CV NEWS FEED // Catholics are wondering why bishops who heatedly criticized President Donald Trump’s handling of migrants are now silent as the humanitarian crisis at the border becomes even greater under the Biden administration.
In recent years, many Catholic bishops decried the Trump administration for its attempts to respond to unprecedented influxes of illegal border crossers, including children.
But since President Biden was sworn in on January 20, a spike in illegal crossings has led to a renewed crisis as vulnerable migrants in need of shelter and other basic necessities overwhelm detention facilities and other venues near the border.
Unlike previously, bishops have largely been reticent to speak out about the moral implications of the border crisis.
“This is the trouble when bishops decide to engage in partisan politics,” said CatholicVote President Brian Burch. “They went on the attack against the Trump administration, repeatedly condemning his attempts to contain the surge of 2017-2018, including the use of ‘cages’ that we later learned were built by then-Vice President Biden.”
“Yet the only public statements on immigration since President Biden took office have been to praise his policies,” Burch continued, “despite a similar crisis now building on our border, including the use of holding facilities, inhumane conditions and the prospect of an even larger surge in the coming months. Catholics rightly wonder why they were so vocal against Trump, but silent today.”
The Washington Examiner reports that one Texas migrant facility had reached 729% of its planned capacity as of March 2, with 1,800 staying in a facility designed for 250. “Some of the boys said that conditions were so overcrowded that they had to take turns sleeping on the floor,” said a lawyer who advocates for migrant youth.
While many in the media and within the Biden administration have downplayed the crisis, last week Biden’s Department of Homeland Security directed the Federal Emergency Management Agency (FEMA) to intervene at the border, and finally acknowledged what it called “the arrival of record numbers of individuals, including unaccompanied children, at the southwest border.”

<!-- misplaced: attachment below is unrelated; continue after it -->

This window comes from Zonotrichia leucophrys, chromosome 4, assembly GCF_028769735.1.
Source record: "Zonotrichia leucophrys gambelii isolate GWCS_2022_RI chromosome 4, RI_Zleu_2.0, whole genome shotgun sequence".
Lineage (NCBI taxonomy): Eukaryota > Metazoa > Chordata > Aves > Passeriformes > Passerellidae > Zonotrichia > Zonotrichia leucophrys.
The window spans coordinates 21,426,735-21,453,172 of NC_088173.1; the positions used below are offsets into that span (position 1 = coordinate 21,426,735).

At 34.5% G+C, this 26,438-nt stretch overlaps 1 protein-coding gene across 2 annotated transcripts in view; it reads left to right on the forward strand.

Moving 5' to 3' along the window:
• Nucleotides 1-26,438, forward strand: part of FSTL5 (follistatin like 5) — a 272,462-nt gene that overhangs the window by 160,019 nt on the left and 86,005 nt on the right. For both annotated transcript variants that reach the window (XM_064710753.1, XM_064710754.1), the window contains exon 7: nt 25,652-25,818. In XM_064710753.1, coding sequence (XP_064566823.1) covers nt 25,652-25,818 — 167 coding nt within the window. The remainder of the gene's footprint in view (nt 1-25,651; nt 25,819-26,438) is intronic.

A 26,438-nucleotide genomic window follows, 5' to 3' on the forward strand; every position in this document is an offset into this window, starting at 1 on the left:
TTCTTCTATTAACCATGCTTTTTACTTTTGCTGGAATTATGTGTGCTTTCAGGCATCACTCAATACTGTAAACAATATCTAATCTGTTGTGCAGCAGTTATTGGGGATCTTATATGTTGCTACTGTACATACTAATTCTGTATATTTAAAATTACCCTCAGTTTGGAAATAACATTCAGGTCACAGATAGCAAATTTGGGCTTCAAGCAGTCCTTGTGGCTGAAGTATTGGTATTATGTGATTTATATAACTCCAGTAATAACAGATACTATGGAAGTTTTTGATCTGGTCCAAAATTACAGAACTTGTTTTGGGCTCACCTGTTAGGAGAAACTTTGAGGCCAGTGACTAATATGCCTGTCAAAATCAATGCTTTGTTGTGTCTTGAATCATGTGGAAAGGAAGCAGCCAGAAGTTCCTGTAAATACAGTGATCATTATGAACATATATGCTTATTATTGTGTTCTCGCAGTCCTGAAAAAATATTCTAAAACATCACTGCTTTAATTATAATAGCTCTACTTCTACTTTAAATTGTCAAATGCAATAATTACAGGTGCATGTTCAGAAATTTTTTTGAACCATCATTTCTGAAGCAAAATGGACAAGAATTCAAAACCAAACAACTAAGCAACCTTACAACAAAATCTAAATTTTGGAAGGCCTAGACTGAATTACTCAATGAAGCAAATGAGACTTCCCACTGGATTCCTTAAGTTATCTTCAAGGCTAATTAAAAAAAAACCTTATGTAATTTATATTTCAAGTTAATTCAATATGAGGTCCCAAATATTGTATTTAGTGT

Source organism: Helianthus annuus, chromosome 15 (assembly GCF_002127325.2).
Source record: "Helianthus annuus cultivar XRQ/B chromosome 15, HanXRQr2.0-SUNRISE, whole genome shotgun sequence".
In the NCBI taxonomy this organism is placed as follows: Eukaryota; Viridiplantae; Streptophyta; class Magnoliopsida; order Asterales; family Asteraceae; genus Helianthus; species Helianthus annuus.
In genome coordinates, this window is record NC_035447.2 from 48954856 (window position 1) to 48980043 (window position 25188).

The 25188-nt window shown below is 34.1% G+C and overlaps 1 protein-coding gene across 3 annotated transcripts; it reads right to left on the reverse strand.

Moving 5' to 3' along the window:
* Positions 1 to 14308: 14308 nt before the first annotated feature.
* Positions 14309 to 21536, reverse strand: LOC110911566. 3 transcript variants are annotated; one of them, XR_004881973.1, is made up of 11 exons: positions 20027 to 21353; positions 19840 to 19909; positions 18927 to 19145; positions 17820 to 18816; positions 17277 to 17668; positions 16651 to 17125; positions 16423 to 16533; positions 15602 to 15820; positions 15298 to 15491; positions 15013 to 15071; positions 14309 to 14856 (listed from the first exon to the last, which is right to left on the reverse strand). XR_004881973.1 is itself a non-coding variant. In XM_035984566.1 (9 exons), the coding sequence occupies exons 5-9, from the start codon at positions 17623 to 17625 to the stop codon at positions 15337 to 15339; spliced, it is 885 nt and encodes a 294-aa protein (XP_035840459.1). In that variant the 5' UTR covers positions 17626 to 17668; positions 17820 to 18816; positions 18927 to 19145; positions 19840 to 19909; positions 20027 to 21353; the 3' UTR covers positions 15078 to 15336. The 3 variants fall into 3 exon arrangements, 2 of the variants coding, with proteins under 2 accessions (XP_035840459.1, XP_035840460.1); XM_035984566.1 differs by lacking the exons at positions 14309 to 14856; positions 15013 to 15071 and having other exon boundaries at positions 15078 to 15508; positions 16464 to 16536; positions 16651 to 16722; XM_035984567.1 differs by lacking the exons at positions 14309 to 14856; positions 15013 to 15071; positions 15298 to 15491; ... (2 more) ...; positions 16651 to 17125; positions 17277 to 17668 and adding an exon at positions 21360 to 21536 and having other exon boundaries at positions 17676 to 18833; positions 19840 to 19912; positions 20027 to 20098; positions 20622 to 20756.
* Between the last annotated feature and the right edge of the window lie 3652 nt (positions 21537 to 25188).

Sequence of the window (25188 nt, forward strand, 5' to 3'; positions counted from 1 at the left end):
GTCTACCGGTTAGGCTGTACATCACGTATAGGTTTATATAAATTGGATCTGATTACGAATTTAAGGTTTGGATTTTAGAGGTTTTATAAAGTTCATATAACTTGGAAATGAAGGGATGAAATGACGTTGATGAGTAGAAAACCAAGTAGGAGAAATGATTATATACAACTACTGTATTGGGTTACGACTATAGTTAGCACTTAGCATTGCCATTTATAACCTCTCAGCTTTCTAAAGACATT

The Department of Homeland Security’s statement went on to note that the federal government is moving “unaccompanied children from U.S. Customs and Border Protection (CBP) to the U.S. Department of Health and Human Services’ (HHS) care,” and trying to “place them with a family member or sponsor until their immigration case is adjudicated.”
The Biden administration is placing a record number of child migrants in detention facilities. In fact a new CBS report confirmed Tuesday that there are currently over 13,000 unaccompanied minors in U.S. custody. Comparisons are already widely circulating between the current crisis and the past crises faced by the Trump administration.
Background: Bishops and Media Respond to Trump
Faced with new surges of migrants, the Trump administration was forced to detain and temporarily house tens of thousands in 2017 and 2018.
The Trump administration had ended the compromising practice of so-called “catch-and-release,” and border enforcement officials had to hold lawbreakers for longer periods of time as they waited for court dates. In compliance with current laws, minors traveling with adult migrants awaiting trial had to be transferred to separate facilities after a brief period.